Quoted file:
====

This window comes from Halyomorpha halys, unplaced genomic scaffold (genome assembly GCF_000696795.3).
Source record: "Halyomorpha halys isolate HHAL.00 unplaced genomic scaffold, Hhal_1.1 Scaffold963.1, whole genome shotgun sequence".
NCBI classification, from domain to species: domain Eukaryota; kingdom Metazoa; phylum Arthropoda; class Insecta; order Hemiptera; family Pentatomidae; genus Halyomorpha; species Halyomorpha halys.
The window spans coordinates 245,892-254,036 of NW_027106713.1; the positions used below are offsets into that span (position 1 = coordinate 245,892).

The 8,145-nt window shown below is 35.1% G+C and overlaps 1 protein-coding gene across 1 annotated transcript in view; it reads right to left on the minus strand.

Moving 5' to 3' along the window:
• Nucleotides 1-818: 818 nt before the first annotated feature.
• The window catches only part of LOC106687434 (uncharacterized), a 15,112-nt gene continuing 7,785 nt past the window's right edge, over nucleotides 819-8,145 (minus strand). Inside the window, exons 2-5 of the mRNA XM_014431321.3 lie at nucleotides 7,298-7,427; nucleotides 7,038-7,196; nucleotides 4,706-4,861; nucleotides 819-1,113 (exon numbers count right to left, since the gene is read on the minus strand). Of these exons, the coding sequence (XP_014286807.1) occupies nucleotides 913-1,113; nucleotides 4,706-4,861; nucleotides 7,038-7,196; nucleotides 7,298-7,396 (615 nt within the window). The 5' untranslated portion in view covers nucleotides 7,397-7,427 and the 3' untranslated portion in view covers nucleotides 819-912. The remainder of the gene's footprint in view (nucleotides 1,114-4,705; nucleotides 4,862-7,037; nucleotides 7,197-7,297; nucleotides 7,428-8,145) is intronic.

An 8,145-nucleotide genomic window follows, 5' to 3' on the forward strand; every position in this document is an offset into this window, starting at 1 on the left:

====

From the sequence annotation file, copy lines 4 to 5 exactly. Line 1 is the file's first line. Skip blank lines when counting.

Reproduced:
The window spans coordinates 245,892-254,036 of NW_027106713.1; the positions used below are offsets into that span (position 1 = coordinate 245,892).

The 8,145-nt window shown below is 35.1% G+C and overlaps 1 protein-coding gene across 1 annotated transcript in view; it reads right to left on the minus strand.